Eastlink is still being coy about when the cable company will launch its cellular network in two Maritime provinces.
But at a news conference Tuesday to announce a mobile video service for its subscribers across the country, CEO Lee Bragg divulged two new facts about the cellular service promised for this year:
--The new wireless data network will use LTE technology, the fastest available;
--Eastlink has already erected some 150 cellular antenna sites in Nova Scotia and Prince Edward Island.
“We’re close to a cellular announcement,” Bragg told reporters and industry analysts. “It’s going to be soon.”
But while Eastlink’s parent company, Bragg Group, spent some $25 million on spectrum in the 2008 AWS auction, the company is in no rush.
(UPDATE: Eastlink has changed its Web site and now says it will launch wireless service "early in 2013.")
Nova Scotia and PEI are already served by the wireless services of Bell Mobility, Telus Corp. and Rogers Communications, so, Bragg noted, “there’s no first to market advantage for us, we’re not in a big panic. We really want to do this right.”
Eastlink to launch wireless in 2012
In the meantime, Eastlink cable subscribers who want to use the mobile video service --called Eastlink To Go
– to watch TV or video on demand will do it on competitors’ wireless networks, Wi-Fi hotspots. It’s also available as over Eastlink’s cable Internet service.
To deliver the service Eastlink is using Cisco Systems Inc.’s Videoscape platform, which converts IPTV content from service providers for use on more than HDTV screens. Telus and Rogers are also Videoscape customers, but Eastlink’s implementation is unique: Eastlink To Go is a so-called end-to-end solution for any device – whether it’s a personal computer attached to a cable Internet line, or a wireless devices connected to Wi-Fi or cellular. The platform optimizes the signal for the broadband connection, screen size and resolution.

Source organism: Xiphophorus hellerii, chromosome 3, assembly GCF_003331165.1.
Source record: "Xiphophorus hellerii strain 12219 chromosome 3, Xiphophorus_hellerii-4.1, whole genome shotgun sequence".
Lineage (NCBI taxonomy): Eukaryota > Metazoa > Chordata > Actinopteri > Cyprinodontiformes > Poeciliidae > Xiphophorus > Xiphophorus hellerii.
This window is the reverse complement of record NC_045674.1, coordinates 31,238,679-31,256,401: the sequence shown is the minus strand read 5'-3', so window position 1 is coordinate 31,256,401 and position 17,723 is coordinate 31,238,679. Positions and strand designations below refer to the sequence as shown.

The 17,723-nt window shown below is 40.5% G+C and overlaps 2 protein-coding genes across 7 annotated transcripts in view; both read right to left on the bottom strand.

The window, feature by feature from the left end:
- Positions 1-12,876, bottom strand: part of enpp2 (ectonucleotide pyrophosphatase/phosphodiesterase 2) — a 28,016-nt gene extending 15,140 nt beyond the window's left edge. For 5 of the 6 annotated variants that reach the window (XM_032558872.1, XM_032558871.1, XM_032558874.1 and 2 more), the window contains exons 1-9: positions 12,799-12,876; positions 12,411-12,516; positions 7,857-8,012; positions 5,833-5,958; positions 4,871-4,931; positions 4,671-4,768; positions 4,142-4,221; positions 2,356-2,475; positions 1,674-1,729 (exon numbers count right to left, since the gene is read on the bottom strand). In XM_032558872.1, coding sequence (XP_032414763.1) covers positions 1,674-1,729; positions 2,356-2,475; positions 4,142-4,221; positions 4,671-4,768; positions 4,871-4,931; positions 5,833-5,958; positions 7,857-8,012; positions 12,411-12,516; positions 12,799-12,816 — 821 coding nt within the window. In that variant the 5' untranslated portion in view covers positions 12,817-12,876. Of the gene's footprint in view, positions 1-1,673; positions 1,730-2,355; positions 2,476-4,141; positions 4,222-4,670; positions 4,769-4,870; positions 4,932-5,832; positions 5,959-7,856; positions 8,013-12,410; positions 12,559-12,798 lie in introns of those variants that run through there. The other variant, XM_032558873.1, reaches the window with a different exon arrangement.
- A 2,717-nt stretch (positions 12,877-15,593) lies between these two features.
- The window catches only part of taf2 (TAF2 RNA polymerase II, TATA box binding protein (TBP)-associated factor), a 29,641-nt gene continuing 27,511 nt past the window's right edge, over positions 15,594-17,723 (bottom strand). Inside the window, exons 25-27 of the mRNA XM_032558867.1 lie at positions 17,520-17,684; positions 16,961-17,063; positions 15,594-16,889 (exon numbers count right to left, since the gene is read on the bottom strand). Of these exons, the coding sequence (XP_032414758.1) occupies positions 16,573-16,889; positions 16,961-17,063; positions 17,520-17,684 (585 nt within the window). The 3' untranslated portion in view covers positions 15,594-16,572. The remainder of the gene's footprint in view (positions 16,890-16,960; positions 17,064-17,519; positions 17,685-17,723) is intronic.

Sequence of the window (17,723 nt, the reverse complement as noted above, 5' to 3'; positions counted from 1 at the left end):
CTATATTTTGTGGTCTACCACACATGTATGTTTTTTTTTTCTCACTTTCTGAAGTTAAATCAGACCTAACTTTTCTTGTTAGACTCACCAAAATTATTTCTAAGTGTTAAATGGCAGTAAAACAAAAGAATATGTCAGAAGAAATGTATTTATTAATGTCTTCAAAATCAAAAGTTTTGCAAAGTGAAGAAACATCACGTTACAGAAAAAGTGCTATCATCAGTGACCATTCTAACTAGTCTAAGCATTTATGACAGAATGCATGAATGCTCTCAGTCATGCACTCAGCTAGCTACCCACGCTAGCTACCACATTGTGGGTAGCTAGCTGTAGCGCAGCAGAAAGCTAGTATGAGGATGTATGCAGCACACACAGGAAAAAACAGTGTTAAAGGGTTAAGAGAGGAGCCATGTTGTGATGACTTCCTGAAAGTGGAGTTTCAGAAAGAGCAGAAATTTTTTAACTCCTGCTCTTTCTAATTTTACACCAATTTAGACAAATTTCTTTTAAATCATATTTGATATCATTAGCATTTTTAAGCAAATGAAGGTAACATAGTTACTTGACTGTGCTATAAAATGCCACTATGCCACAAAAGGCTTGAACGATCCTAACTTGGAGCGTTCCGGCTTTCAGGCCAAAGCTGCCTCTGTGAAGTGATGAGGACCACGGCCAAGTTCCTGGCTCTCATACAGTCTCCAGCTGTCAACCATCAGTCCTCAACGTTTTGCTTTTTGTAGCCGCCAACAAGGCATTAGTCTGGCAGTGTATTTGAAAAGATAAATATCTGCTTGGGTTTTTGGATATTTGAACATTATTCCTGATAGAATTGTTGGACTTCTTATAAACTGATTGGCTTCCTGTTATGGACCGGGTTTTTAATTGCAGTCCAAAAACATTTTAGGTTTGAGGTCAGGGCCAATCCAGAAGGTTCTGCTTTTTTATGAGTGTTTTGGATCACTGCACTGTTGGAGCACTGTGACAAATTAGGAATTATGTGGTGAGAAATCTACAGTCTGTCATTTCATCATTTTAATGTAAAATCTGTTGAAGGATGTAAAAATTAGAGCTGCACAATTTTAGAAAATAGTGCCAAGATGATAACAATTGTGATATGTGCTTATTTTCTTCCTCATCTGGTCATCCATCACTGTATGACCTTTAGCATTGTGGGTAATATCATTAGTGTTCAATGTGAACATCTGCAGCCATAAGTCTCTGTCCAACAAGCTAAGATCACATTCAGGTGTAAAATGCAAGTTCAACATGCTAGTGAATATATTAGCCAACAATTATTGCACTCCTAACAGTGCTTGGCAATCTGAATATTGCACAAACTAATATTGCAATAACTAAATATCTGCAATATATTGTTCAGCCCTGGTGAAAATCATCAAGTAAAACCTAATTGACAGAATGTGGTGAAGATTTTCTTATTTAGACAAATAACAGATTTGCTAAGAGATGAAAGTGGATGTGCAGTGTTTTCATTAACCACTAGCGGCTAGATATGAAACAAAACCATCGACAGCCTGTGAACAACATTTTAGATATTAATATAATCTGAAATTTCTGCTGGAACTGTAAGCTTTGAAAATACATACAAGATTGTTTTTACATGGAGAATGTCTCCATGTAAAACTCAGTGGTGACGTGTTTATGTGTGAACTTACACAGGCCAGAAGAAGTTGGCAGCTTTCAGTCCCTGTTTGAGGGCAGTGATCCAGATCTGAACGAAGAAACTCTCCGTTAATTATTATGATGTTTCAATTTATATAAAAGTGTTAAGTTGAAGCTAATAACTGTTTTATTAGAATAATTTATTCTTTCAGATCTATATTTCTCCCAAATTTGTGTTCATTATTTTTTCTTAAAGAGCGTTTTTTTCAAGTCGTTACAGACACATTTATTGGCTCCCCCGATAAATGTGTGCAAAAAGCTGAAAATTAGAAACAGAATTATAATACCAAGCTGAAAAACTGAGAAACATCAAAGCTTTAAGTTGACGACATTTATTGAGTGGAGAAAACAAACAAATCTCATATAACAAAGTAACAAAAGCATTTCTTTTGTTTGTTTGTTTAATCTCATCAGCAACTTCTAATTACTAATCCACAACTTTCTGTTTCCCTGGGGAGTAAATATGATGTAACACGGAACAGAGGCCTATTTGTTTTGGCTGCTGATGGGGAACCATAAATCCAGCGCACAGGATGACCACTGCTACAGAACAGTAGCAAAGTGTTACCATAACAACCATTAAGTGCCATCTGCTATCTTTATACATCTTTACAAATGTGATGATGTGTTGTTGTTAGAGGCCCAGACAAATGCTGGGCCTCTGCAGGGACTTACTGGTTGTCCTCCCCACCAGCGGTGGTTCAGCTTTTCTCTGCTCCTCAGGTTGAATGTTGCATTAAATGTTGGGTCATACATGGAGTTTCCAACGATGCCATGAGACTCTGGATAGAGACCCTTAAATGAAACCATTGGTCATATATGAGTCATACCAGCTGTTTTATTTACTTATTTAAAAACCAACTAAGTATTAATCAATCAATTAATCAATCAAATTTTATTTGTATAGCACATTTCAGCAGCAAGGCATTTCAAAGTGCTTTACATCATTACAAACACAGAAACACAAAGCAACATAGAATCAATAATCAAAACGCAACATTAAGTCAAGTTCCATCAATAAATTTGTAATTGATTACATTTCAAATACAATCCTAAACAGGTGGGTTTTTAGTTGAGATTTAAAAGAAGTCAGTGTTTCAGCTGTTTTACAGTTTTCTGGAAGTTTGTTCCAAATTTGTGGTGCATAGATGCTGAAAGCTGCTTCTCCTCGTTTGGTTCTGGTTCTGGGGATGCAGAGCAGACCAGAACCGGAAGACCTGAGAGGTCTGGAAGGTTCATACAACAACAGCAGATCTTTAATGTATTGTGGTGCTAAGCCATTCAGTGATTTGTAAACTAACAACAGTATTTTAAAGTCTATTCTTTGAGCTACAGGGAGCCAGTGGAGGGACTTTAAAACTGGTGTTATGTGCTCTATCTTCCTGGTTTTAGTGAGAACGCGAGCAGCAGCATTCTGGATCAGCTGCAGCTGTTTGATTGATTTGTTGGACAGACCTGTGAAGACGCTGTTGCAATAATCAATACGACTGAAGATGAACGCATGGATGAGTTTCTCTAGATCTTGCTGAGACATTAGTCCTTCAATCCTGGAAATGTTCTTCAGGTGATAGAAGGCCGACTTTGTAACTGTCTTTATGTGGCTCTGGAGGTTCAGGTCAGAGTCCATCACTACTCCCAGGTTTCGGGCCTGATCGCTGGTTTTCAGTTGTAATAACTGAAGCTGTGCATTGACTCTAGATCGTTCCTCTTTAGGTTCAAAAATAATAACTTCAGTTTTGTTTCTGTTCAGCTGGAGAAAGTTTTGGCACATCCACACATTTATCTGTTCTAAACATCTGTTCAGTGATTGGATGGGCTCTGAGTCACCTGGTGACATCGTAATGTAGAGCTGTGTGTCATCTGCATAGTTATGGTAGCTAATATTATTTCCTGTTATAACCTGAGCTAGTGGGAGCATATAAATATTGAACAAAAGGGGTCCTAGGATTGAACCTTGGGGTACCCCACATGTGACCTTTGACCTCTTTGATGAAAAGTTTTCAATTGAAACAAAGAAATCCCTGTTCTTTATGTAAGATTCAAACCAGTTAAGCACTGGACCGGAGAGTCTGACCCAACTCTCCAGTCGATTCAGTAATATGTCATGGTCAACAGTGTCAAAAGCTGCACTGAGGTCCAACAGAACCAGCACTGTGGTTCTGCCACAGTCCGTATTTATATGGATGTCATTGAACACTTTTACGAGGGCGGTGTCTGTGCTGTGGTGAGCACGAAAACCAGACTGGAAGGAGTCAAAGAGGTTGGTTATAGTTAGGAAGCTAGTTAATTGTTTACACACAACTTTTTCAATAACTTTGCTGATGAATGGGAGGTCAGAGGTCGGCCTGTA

By comparison, for example, Rogers only uses Videoscape for set-top boxes and a different platform for sending video to mobile devices.
To access Eastlink on Demand subscribers only need to launch an Internet browser. Much – but not all – of the regular cable channels will be available. However, the customer will have to already subscribe to pay channels to get certain movie and sports channels as well.
The ability to get certain programs on-demand also depends on negotiations with content providers and may vary by province. Eastlink cable is concentrated in the Maritimes, but it also has cable service in small communities in B.C., Alberta, Manitoba, Ontario and Quebec.